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United States/Covers & Postmarks : The Search Continues - 1860's "Due" Marking on cover sent to Saint Paul, MN

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smauggie
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25 Oct 2015
10:09:48am
The cover is addressed to the Surgeon General's office in Saint Paul, MN. This would be the Surgeon General's office for the state of Minnesota (as Saint Paul is the capital city).

It's hard to say what the content of the communication may have been.

And I love it when two collecting interests come together. Auxiliary markings and Minnesota postal history.

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CapeStampMan
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Mike
25 Oct 2015
06:51:41pm
re: The Search Continues - 1860's "Due" Marking on cover sent to Saint Paul, MN

Great cover, Smauggie. Congrats on the find.
Mike

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smauggie
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26 Oct 2015
08:45:31am
re: The Search Continues - 1860's "Due" Marking on cover sent to Saint Paul, MN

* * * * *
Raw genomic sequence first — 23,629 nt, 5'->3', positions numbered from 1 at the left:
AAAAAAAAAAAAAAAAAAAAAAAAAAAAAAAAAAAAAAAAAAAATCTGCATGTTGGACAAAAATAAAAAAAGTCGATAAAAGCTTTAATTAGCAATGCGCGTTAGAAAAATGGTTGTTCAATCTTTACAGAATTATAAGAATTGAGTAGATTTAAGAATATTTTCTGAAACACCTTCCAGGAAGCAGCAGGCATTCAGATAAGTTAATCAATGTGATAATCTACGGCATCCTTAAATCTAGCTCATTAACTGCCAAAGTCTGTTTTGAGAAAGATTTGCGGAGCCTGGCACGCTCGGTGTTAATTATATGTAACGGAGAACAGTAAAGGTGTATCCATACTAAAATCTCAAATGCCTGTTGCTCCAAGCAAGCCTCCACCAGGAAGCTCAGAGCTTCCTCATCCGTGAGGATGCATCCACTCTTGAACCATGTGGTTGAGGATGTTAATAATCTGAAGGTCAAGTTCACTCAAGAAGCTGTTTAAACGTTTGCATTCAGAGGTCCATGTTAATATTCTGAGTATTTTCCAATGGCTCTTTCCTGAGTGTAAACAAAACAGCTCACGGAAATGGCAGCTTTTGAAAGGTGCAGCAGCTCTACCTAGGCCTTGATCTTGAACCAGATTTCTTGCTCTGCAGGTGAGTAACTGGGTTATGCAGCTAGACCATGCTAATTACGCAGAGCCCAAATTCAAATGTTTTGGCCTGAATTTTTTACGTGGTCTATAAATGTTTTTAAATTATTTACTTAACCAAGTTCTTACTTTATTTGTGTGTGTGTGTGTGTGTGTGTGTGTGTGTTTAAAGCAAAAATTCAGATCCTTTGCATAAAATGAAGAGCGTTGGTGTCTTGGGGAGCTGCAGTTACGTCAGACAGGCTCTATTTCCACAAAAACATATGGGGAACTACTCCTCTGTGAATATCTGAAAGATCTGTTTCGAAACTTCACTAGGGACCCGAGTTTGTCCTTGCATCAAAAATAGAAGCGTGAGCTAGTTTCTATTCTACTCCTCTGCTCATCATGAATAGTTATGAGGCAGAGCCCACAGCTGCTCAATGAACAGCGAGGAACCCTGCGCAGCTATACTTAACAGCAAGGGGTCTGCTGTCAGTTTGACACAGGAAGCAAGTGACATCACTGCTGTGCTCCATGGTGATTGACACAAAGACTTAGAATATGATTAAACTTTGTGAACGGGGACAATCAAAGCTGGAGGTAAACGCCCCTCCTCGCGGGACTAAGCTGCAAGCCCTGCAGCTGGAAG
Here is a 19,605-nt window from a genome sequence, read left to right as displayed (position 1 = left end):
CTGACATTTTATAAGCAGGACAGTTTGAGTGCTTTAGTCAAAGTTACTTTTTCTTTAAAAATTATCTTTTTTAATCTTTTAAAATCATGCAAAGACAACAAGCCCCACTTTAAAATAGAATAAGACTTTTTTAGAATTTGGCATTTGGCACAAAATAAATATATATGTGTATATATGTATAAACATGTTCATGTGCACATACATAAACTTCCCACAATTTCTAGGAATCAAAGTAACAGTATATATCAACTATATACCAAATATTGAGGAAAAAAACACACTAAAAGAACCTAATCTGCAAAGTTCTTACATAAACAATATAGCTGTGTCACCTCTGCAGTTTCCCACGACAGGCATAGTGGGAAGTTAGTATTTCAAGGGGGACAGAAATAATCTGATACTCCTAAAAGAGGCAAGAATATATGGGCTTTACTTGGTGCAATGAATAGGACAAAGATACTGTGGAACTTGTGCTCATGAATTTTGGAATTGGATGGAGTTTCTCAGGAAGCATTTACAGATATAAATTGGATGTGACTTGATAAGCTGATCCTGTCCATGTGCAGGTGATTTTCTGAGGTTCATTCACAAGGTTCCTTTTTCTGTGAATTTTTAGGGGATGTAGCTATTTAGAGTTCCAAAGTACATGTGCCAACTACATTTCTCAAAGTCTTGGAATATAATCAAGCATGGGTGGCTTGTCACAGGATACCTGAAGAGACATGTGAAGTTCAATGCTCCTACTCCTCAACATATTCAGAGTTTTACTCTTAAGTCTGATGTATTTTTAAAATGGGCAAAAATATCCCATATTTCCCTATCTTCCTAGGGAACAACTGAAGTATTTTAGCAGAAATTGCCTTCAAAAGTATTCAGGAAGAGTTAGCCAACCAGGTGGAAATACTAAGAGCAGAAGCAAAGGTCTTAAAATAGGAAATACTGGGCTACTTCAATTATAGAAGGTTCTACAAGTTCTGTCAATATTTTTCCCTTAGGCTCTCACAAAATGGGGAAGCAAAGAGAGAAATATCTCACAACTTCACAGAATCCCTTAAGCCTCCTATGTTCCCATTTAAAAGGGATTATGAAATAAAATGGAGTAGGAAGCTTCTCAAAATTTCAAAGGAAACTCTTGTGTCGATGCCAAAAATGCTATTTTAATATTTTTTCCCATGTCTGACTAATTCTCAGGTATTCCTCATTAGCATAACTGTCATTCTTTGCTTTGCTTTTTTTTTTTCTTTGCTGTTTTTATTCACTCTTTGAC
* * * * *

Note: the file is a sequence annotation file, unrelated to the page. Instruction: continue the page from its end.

Thanks, Mike.

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Ningpo
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26 Oct 2015
08:45:10pm
re: The Search Continues - 1860's "Due" Marking on cover sent to Saint Paul, MN

Smauggie,

Can you throw any light on the 'Due' marking? I notice a '3' in manuscript; was the letter overweight perhaps? Or might there have been another reason?

I guess as you haven't mentioned it, there's no indication of where it was sent from ?

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smauggie
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27 Oct 2015
08:15:11am
re: The Search Continues - 1860's "Due" Marking on cover sent to Saint Paul, MN

There is really only one good explanation I can think of for the postage due and that was that the letter weighed more than a 3 cent stamp would pay for. It strikes me as interesting at this time that they did not have a "Due" hand-stamp with a value as part of the stamp. I suspect this is an early hand-stamp for postage due that was used for all values of amounts of postage due with a manuscript marking for the amount due.